Book Review: Racecraft| by Thoko Madonko

by Apr 15, 2013Magazine

racecratWhat can an American book tell South Africans about race and racism that they don’t already know?

Racecraft: The Soul of the Inequality in American Life

Karen Fields and Barbara Fields

Verso, October 2012

What can an American book tell South Africans about race and racism that they don’t already know?

In 2013, South Africans have been called to reflect on the anniversary of the 1913 Land Act which, some argue, committed apartheid’s ‘original sin’ by reserving 87% of South Africa’s land exclusively for ‘white’ ownership and institutionalising the highly exploitative migrant labour system for the mining sector. In addition, the Land Act entrenched an elaborate classification system that has racialised the population of South Africa to this day.

Yet, after 1994, South Africans were encouraged not to draw their poetry from the past but only from the future. This was because we had achieved new, hard-won freedoms and it was now everyone’s duty to embark on nation building. The Constitution now provided South Africans with the opportunity to move away from the manifold forms of legislated and institutionalised racism. The so-called white South African was now a part of Archbishop Tutu’s ‘rainbow nation’.

It is in the expression ‘so-called that American historian Barbara Fields and her sister sociologist Karen Fields offer South Africans something new about race and racism in their book, Racecraft: The Soul of the Inequality in American Life. The authors call on us to strip ourselves of the superstition that is race and to see it for what it truly is. Focusing on disparities by race renders those between rich and poor invisible. This is where racecraft comes in. Modelled on the concept of ‘witchcraft,’ the Fields provide an account of why there is no such thing as a race, just as there is no such thing as a witch. They argue that what Americans – and I believe South Africans, too – ‘designate by the shorthand “race” does not depend on physical difference, can do without visible markers, and owes nothing at all to nature’. Despite the fact that there are no races in nature, why then do we continue to believe in race? They argue that it is only through ‘the social alchemy of racecraft’ that Americans come to believe in race. The paradox is that even though there is no truth to race as a biological concept, the ‘first principle of racism’ is the very belief in the existence of race as such a biological concept. The Fields argue that ‘racism, unlike race, is not a fiction, an illusion, a superstition, or a hoax. It is a crime against humanity’.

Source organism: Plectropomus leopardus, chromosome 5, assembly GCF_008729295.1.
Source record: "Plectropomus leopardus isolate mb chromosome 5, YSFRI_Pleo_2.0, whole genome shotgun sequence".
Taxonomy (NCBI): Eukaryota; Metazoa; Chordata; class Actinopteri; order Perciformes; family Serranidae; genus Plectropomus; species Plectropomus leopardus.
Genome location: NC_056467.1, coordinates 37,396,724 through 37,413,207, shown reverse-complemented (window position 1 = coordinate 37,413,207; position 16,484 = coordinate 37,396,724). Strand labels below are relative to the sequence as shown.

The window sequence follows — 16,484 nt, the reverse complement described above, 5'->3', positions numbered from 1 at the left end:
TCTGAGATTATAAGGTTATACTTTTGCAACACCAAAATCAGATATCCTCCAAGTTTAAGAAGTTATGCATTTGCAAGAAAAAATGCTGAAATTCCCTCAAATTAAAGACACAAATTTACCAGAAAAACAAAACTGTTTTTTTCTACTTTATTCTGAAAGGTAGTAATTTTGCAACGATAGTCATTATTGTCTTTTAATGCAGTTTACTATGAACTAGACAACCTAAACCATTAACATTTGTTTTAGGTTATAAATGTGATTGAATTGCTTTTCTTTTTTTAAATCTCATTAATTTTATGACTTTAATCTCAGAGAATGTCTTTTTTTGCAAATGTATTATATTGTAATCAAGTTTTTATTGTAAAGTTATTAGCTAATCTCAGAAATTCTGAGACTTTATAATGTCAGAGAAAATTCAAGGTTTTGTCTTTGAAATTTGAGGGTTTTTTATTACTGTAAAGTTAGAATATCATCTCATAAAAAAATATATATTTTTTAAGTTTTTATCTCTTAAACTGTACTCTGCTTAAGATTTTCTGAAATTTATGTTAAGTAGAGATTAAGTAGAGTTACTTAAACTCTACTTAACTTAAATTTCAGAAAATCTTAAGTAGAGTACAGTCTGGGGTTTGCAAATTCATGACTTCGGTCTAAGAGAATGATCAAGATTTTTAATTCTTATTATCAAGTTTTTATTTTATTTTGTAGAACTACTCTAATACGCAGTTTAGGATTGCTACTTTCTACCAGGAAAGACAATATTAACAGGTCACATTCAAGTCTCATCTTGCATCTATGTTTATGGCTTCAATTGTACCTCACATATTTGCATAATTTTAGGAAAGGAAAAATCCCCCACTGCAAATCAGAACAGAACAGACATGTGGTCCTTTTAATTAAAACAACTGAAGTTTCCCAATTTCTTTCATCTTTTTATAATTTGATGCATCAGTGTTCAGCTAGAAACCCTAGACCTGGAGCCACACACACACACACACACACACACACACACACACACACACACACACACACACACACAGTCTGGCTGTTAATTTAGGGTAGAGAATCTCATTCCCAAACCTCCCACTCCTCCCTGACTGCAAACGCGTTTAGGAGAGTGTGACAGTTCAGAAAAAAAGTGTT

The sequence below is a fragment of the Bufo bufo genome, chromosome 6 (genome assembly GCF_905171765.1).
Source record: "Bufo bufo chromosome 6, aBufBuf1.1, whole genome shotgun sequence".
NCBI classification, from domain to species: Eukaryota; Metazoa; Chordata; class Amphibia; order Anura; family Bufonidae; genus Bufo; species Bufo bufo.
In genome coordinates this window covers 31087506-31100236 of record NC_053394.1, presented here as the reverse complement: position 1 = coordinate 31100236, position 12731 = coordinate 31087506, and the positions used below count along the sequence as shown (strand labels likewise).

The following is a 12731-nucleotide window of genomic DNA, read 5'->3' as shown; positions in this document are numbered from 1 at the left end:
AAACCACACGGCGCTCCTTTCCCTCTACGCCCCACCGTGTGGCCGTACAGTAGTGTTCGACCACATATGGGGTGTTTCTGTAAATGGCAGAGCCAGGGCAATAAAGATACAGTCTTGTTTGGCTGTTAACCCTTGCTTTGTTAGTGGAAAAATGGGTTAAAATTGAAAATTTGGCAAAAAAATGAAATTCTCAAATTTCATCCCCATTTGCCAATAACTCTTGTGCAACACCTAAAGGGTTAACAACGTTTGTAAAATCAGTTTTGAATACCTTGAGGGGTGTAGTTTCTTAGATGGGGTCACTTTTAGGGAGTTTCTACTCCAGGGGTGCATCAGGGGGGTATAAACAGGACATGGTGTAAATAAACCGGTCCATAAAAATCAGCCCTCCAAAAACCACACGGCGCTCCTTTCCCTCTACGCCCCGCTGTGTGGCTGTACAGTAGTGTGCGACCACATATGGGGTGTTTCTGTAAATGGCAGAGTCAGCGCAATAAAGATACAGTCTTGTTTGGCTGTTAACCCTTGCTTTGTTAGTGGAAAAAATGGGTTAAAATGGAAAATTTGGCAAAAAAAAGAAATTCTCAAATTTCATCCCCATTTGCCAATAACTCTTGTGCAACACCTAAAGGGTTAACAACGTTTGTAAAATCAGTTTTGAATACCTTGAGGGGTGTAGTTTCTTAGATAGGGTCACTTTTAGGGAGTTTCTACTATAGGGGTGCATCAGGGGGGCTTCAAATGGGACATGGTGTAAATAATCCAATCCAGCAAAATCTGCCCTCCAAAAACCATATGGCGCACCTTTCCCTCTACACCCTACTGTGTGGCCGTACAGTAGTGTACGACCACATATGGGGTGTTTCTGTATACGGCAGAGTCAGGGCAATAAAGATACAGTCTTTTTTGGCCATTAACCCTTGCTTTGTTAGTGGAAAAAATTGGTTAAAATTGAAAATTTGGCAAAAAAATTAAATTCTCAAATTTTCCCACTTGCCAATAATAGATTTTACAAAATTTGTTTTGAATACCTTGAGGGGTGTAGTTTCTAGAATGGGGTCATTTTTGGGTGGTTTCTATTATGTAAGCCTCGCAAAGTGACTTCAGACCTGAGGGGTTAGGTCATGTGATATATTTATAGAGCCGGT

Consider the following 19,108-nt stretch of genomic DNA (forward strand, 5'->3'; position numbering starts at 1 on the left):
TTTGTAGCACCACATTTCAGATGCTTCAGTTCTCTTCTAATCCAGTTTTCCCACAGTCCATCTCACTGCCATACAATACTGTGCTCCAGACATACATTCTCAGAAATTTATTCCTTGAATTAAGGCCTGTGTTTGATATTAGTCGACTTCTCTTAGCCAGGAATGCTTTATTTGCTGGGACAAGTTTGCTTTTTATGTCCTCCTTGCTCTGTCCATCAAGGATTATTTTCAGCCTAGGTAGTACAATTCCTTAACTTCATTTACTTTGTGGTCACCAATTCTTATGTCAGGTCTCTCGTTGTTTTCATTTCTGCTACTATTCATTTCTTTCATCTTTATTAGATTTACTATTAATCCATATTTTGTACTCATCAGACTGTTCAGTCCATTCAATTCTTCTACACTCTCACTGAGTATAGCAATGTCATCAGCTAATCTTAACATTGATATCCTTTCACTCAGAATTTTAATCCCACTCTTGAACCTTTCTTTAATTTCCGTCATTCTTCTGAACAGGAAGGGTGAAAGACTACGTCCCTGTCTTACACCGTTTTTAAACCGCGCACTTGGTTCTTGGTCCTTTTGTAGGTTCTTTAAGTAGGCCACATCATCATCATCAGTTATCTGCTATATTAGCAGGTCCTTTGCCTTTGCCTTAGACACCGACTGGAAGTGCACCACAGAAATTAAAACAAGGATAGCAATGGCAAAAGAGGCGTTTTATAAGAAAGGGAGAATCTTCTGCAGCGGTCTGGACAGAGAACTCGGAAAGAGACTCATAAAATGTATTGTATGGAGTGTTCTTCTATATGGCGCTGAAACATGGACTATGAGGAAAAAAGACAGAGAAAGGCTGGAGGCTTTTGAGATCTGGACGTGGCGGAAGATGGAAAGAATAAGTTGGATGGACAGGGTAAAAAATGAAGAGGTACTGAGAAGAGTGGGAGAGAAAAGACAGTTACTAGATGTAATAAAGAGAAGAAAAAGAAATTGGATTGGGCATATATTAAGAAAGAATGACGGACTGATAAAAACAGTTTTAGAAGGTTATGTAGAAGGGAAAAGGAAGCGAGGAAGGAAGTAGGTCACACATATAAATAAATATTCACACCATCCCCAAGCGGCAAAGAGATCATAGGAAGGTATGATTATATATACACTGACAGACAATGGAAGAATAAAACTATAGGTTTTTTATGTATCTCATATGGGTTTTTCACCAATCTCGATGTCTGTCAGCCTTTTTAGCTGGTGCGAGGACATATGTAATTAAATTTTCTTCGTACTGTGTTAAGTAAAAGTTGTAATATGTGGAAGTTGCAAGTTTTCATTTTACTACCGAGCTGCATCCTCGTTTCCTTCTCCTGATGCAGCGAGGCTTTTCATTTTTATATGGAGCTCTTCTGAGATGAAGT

It is only through understanding the ‘falsities’ of racecraft, like those of witchcraft, that South Africans could begin to see how the debates about race and racism force the issue of inequality to the margins of the public agenda. National discourse has been dominated by black economic empowerment, affirmative action, race-based quotas, and who can/cannot claim disadvantage on the basis of race. As the Fields suggest, ‘racecraft has stranded [South Africa] again and again over its history…permitting an economic sickness that arose from inequality to be treated…by further doses of inequality’.

This takes us back to why reflecting honestly on the legacy of the 1913 Land Act becomes so critical for South Africans. It is clear that the dispossession at the heart of the apartheid politico-economic system made use of racecraft before 1994. The post 1994 order continues to use racecraft to systematically exclude the poorest part of the population from economic participation. The language of racecraft works within the discourse of transformation in the post-apartheid politico-economic system as a means to stifle a legitimate cry – the cry that since 1994, the majority of South Africans are faced with an ‘economic system that is rigged against them’. The book invites readers to ‘observe racecraft in action, study its moves, listen to its language and root it out’. If this were to happen here, then perhaps South Africa could be better prepared to tackle the harder work of rooting out inequality.

Thoko Madonko is an aspiring writer and political thinker.

Share this article:


Latest issue

Amandla 92